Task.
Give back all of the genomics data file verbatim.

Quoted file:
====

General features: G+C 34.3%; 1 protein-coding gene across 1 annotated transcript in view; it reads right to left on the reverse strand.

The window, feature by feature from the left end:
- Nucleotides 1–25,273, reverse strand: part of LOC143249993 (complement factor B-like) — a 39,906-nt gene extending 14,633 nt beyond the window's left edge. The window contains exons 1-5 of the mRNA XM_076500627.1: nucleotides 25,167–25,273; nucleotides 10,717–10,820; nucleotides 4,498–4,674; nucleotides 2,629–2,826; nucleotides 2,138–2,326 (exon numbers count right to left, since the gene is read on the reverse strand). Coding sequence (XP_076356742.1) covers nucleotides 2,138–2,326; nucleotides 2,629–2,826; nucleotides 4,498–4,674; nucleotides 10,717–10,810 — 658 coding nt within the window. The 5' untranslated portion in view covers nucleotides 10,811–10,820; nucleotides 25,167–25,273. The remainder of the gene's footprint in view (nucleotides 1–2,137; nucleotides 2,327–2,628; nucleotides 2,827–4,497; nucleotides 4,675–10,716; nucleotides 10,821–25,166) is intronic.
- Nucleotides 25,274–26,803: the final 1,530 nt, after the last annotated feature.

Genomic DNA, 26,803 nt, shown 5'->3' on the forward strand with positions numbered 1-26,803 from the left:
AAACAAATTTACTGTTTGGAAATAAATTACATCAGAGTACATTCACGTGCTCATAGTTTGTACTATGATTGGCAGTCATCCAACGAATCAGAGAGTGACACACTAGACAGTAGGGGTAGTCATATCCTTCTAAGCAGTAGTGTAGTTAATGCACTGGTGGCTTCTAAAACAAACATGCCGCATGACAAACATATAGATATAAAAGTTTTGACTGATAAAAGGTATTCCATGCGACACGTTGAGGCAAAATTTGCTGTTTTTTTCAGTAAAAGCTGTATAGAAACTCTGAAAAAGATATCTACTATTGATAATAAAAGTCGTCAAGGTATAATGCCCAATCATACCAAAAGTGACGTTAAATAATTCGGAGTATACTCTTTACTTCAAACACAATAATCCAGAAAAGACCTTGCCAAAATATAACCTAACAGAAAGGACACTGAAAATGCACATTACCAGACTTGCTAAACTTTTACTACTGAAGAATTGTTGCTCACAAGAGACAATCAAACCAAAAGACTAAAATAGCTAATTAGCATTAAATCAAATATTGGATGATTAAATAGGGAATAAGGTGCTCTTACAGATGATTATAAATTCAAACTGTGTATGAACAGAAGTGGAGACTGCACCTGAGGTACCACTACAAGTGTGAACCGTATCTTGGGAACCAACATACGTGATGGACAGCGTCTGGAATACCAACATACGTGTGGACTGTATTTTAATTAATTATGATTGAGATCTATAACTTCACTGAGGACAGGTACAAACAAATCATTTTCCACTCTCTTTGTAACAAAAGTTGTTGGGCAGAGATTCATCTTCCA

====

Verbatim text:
General features: G+C 34.3%; 1 protein-coding gene across 1 annotated transcript in view; it reads right to left on the reverse strand.

The window, feature by feature from the left end:
- Nucleotides 1–25,273, reverse strand: part of LOC143249993 (complement factor B-like) — a 39,906-nt gene extending 14,633 nt beyond the window's left edge. The window contains exons 1-5 of the mRNA XM_076500627.1: nucleotides 25,167–25,273; nucleotides 10,717–10,820; nucleotides 4,498–4,674; nucleotides 2,629–2,826; nucleotides 2,138–2,326 (exon numbers count right to left, since the gene is read on the reverse strand). Coding sequence (XP_076356742.1) covers nucleotides 2,138–2,326; nucleotides 2,629–2,826; nucleotides 4,498–4,674; nucleotides 10,717–10,810 — 658 coding nt within the window. The 5' untranslated portion in view covers nucleotides 10,811–10,820; nucleotides 25,167–25,273. The remainder of the gene's footprint in view (nucleotides 1–2,137; nucleotides 2,327–2,628; nucleotides 2,827–4,497; nucleotides 4,675–10,716; nucleotides 10,821–25,166) is intronic.
- Nucleotides 25,274–26,803: the final 1,530 nt, after the last annotated feature.

Genomic DNA, 26,803 nt, shown 5'->3' on the forward strand with positions numbered 1-26,803 from the left:
AAACAAATTTACTGTTTGGAAATAAATTACATCAGAGTACATTCACGTGCTCATAGTTTGTACTATGATTGGCAGTCATCCAACGAATCAGAGAGTGACACACTAGACAGTAGGGGTAGTCATATCCTTCTAAGCAGTAGTGTAGTTAATGCACTGGTGGCTTCTAAAACAAACATGCCGCATGACAAACATATAGATATAAAAGTTTTGACTGATAAAAGGTATTCCATGCGACACGTTGAGGCAAAATTTGCTGTTTTTTTCAGTAAAAGCTGTATAGAAACTCTGAAAAAGATATCTACTATTGATAATAAAAGTCGTCAAGGTATAATGCCCAATCATACCAAAAGTGACGTTAAATAATTCGGAGTATACTCTTTACTTCAAACACAATAATCCAGAAAAGACCTTGCCAAAATATAACCTAACAGAAAGGACACTGAAAATGCACATTACCAGACTTGCTAAACTTTTACTACTGAAGAATTGTTGCTCACAAGAGACAATCAAACCAAAAGACTAAAATAGCTAATTAGCATTAAATCAAATATTGGATGATTAAATAGGGAATAAGGTGCTCTTACAGATGATTATAAATTCAAACTGTGTATGAACAGAAGTGGAGACTGCACCTGAGGTACCACTACAAGTGTGAACCGTATCTTGGGAACCAACATACGTGATGGACAGCGTCTGGAATACCAACATACGTGTGGACTGTATTTTAATTAATTATGATTGAGATCTATAACTTCACTGAGGACAGGTACAAACAAATCATTTTCCACTCTCTTTGTAACAAAAGTTGTTGGGCAGAGATTCATCTTCCA